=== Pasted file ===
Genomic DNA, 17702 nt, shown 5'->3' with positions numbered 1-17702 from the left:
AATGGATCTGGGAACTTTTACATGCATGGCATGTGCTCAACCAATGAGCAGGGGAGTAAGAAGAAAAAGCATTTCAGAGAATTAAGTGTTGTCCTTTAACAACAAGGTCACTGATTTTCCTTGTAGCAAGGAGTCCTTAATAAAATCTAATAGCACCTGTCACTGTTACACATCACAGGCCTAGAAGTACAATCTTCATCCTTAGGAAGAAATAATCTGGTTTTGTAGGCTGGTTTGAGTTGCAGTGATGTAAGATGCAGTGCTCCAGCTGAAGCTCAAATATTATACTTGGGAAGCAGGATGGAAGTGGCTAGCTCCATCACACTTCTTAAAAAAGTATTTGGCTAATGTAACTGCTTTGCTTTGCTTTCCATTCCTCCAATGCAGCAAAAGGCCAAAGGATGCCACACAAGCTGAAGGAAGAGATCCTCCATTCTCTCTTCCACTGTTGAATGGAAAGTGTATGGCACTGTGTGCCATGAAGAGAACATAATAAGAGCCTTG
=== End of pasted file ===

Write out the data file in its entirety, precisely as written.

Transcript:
Genomic DNA, 17702 nt, shown 5'->3' with positions numbered 1-17702 from the left:
AATGGATCTGGGAACTTTTACATGCATGGCATGTGCTCAACCAATGAGCAGGGGAGTAAGAAGAAAAAGCATTTCAGAGAATTAAGTGTTGTCCTTTAACAACAAGGTCACTGATTTTCCTTGTAGCAAGGAGTCCTTAATAAAATCTAATAGCACCTGTCACTGTTACACATCACAGGCCTAGAAGTACAATCTTCATCCTTAGGAAGAAATAATCTGGTTTTGTAGGCTGGTTTGAGTTGCAGTGATGTAAGATGCAGTGCTCCAGCTGAAGCTCAAATATTATACTTGGGAAGCAGGATGGAAGTGGCTAGCTCCATCACACTTCTTAAAAAAGTATTTGGCTAATGTAACTGCTTTGCTTTGCTTTCCATTCCTCCAATGCAGCAAAAGGCCAAAGGATGCCACACAAGCTGAAGGAAGAGATCCTCCATTCTCTCTTCCACTGTTGAATGGAAAGTGTATGGCACTGTGTGCCATGAAGAGAACATAATAAGAGCCTTG